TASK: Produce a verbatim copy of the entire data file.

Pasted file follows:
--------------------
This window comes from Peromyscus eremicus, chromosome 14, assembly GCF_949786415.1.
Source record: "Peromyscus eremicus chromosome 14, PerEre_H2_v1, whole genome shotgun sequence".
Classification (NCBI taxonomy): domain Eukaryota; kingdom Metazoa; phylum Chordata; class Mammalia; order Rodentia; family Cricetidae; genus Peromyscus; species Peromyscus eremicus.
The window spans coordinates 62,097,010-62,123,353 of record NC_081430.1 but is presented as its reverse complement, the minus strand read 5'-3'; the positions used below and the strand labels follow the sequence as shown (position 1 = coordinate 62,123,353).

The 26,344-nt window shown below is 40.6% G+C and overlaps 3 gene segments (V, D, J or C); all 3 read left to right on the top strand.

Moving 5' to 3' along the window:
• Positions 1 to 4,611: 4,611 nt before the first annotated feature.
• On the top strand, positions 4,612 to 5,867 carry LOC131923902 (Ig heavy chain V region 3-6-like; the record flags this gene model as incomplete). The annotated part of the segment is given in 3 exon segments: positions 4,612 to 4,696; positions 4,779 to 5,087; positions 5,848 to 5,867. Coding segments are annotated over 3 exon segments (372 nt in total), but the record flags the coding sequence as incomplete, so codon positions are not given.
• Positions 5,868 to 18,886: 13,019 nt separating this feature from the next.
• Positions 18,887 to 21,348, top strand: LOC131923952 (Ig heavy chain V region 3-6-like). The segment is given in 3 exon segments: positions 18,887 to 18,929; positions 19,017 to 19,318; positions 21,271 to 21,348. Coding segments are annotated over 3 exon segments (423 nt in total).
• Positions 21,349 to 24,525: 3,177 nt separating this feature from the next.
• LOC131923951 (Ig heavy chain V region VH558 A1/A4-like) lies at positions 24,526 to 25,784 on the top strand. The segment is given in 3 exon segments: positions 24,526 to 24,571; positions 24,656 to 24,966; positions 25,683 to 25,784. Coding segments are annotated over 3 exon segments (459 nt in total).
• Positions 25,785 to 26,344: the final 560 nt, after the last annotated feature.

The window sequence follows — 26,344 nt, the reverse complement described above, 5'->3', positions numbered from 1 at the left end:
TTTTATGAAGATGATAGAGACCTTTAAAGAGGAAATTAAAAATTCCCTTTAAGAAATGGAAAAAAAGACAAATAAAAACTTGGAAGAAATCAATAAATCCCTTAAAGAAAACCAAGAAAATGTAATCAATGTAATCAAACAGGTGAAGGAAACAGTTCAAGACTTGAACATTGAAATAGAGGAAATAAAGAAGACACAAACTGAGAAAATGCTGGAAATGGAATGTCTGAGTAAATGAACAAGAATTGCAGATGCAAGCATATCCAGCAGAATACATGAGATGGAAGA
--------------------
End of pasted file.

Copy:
This window comes from Peromyscus eremicus, chromosome 14, assembly GCF_949786415.1.
Source record: "Peromyscus eremicus chromosome 14, PerEre_H2_v1, whole genome shotgun sequence".
Classification (NCBI taxonomy): domain Eukaryota; kingdom Metazoa; phylum Chordata; class Mammalia; order Rodentia; family Cricetidae; genus Peromyscus; species Peromyscus eremicus.
The window spans coordinates 62,097,010-62,123,353 of record NC_081430.1 but is presented as its reverse complement, the minus strand read 5'-3'; the positions used below and the strand labels follow the sequence as shown (position 1 = coordinate 62,123,353).

The 26,344-nt window shown below is 40.6% G+C and overlaps 3 gene segments (V, D, J or C); all 3 read left to right on the top strand.

Moving 5' to 3' along the window:
• Positions 1 to 4,611: 4,611 nt before the first annotated feature.
• On the top strand, positions 4,612 to 5,867 carry LOC131923902 (Ig heavy chain V region 3-6-like; the record flags this gene model as incomplete). The annotated part of the segment is given in 3 exon segments: positions 4,612 to 4,696; positions 4,779 to 5,087; positions 5,848 to 5,867. Coding segments are annotated over 3 exon segments (372 nt in total), but the record flags the coding sequence as incomplete, so codon positions are not given.
• Positions 5,868 to 18,886: 13,019 nt separating this feature from the next.
• Positions 18,887 to 21,348, top strand: LOC131923952 (Ig heavy chain V region 3-6-like). The segment is given in 3 exon segments: positions 18,887 to 18,929; positions 19,017 to 19,318; positions 21,271 to 21,348. Coding segments are annotated over 3 exon segments (423 nt in total).
• Positions 21,349 to 24,525: 3,177 nt separating this feature from the next.
• LOC131923951 (Ig heavy chain V region VH558 A1/A4-like) lies at positions 24,526 to 25,784 on the top strand. The segment is given in 3 exon segments: positions 24,526 to 24,571; positions 24,656 to 24,966; positions 25,683 to 25,784. Coding segments are annotated over 3 exon segments (459 nt in total).
• Positions 25,785 to 26,344: the final 560 nt, after the last annotated feature.

The window sequence follows — 26,344 nt, the reverse complement described above, 5'->3', positions numbered from 1 at the left end:
TTTTATGAAGATGATAGAGACCTTTAAAGAGGAAATTAAAAATTCCCTTTAAGAAATGGAAAAAAAGACAAATAAAAACTTGGAAGAAATCAATAAATCCCTTAAAGAAAACCAAGAAAATGTAATCAATGTAATCAAACAGGTGAAGGAAACAGTTCAAGACTTGAACATTGAAATAGAGGAAATAAAGAAGACACAAACTGAGAAAATGCTGGAAATGGAATGTCTGAGTAAATGAACAAGAATTGCAGATGCAAGCATATCCAGCAGAATACATGAGATGGAAGA